UCI Law Student, Aaron Johnson ’22, Awarded the Black Prosecutors Association of Los Angeles’ Alfred Jenkins Scholarship


Photo of Aaron Johnson

Aaron Johnson ’22, a student at UCI Law, has been awarded the Black Prosecutors Association of Los Angeles’ (BPLA) 9th Annual Alfred Jenkins Scholarship. Aaron is the second UCI Law student to be awarded the scholarship, which will help him pursue his goal of becoming a prosecutor -- in 2018, Jaquesha Scott ’19 received the scholarship.

“From the moment I began participating in high school mock trial, I knew that I wanted to become a prosecutor,” said Aaron. “I was instantly attracted to the thrill of conducting a cross-examination and the privilege of representing the People and protecting them from heinous crimes. It is a sincere honor to receive the Alfred Jenkins Scholarship and to be recognized by such a prestigious community of Black prosecutors.”

“The recent police shootings of Jacob Blake, George Floyd, Breonna Taylor, and many others have re-illuminated the reality that the criminal justice system disproportionally affects the Black community. I believe enacting equitable reform will require employing more Black attorneys within prosecutorial agencies. As a progressive prosecutor, I hope to advocate for more community justice courts, pretrial diversion programs and policies that hold police officers who use excessive force fully accountable for their crimes. Such reforms will help stop this vicious cycle of history from repeating itself,” he added.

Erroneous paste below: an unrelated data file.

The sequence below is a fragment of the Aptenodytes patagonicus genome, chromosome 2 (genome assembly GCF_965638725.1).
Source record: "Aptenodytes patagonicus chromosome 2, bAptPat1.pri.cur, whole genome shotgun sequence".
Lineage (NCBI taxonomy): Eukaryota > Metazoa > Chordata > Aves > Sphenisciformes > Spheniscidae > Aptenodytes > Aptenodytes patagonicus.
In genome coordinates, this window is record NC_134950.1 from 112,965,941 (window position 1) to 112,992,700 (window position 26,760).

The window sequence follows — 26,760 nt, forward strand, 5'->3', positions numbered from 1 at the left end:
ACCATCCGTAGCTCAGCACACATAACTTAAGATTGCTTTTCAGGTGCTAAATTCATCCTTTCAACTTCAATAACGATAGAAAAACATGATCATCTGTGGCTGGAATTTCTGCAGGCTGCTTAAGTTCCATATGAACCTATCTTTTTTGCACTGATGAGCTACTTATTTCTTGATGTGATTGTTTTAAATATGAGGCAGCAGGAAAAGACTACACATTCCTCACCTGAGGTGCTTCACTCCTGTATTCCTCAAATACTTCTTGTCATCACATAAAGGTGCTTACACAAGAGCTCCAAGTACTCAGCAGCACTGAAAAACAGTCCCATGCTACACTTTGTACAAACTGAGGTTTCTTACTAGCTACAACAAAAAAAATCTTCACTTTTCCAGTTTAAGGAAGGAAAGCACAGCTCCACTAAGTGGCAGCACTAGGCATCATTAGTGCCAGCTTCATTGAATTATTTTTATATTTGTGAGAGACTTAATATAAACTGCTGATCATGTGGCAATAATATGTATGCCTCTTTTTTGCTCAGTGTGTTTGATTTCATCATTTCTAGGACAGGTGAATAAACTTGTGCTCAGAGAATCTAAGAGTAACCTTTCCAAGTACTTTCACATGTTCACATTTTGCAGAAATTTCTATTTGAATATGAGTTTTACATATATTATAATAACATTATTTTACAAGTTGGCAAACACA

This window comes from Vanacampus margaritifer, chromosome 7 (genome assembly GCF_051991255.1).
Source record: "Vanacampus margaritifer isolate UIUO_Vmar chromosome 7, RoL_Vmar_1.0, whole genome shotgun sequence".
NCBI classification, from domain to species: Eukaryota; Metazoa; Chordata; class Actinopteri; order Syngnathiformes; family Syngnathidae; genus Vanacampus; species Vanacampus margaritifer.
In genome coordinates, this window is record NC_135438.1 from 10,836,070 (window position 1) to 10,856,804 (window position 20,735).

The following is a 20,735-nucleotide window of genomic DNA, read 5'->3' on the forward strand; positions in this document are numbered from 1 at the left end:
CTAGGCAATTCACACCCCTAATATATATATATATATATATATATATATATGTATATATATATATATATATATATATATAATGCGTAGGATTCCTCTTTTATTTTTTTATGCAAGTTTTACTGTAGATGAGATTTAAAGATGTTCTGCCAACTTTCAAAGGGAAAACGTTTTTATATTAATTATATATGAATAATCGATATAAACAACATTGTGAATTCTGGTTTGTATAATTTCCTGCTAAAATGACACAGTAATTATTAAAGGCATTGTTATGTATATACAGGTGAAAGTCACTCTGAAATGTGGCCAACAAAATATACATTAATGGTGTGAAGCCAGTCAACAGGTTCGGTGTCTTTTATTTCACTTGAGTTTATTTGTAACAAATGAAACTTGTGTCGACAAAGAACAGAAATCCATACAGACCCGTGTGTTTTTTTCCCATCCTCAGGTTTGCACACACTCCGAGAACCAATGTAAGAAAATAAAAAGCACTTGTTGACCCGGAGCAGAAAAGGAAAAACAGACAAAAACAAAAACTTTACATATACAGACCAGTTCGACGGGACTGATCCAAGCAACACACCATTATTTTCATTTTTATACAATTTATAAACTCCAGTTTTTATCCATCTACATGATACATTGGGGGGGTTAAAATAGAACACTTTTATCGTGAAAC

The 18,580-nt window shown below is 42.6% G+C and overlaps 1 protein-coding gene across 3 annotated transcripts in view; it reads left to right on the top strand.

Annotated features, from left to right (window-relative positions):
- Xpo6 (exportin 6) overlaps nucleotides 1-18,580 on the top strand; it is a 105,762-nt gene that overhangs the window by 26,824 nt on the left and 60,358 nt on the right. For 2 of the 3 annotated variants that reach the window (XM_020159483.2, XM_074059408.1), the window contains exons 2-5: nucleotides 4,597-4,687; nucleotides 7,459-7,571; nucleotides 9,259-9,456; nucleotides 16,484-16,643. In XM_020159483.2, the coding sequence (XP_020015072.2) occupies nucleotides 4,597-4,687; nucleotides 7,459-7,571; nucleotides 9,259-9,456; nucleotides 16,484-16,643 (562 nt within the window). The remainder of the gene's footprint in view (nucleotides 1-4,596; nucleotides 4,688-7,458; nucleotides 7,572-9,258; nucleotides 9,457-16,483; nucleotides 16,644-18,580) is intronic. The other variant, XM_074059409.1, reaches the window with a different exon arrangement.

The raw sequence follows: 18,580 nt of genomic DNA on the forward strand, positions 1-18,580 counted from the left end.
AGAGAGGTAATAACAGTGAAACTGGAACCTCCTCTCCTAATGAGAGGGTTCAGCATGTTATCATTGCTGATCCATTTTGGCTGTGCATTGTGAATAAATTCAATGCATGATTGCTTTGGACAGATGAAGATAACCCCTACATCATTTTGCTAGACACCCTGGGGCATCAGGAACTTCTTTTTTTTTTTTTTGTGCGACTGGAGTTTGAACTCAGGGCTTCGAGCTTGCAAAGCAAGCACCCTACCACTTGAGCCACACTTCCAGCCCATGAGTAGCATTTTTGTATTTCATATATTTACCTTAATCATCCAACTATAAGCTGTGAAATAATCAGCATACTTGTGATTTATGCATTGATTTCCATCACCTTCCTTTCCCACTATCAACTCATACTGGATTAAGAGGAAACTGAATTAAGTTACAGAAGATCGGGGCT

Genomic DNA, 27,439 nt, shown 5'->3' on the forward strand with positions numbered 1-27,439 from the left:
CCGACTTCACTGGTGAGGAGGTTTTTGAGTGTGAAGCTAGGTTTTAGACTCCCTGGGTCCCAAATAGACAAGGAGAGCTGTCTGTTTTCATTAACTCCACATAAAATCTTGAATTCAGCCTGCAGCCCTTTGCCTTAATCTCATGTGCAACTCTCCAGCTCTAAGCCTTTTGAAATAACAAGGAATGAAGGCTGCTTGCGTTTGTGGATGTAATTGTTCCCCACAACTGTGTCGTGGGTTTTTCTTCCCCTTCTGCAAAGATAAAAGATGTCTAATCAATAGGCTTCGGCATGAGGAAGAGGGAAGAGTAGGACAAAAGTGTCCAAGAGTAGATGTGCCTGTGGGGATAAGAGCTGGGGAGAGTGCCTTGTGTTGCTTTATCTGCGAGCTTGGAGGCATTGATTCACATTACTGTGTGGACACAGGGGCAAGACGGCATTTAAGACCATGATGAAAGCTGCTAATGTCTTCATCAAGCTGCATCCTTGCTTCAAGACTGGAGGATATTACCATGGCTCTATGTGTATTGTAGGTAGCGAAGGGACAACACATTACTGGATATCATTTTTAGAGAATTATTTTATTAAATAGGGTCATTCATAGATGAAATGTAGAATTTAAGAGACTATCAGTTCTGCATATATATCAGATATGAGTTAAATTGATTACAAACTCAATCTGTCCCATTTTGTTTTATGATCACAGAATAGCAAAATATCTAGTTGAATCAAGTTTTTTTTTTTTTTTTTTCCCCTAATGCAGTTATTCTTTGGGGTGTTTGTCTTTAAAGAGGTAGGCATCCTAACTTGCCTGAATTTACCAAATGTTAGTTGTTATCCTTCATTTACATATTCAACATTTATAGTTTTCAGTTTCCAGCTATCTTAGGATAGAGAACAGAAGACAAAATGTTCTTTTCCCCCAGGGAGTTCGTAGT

The scholarship is presented annually to two second- or third-year law students at ABA accredited law schools in Los Angeles or Orange County. The award is geared toward students interested in becoming local, state or federal prosecutors and given in honor of Alfred Jenkins, a retired Los Angeles County Deputy District Attorney, who has devoted his adult life to mentoring and tutoring law students in preparation for the California Bar Exam, free of charge.

The BPLA is a public service organization -- among its objectives are to ensure that justice is provided to those who enter the criminal justice system through fair and firm prosecution, to honor the history of African Americans in the profession of criminal prosecution, and much more.